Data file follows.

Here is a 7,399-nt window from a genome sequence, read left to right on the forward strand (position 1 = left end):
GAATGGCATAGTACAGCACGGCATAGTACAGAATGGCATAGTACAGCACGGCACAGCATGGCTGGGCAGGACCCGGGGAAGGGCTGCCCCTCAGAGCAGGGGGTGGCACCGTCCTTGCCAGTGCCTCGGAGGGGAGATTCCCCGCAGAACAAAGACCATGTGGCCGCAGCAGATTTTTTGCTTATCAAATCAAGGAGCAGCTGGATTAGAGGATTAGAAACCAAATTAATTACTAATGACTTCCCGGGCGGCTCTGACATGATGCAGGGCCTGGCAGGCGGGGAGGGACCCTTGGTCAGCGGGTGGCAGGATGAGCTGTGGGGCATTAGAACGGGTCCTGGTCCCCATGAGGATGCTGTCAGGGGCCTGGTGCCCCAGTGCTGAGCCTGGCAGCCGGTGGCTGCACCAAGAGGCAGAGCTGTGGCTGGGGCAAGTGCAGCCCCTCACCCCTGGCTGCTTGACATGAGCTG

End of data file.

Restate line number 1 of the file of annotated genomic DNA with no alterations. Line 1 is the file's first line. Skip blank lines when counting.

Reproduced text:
Here is a 7,399-nt window from a genome sequence, read left to right on the forward strand (position 1 = left end):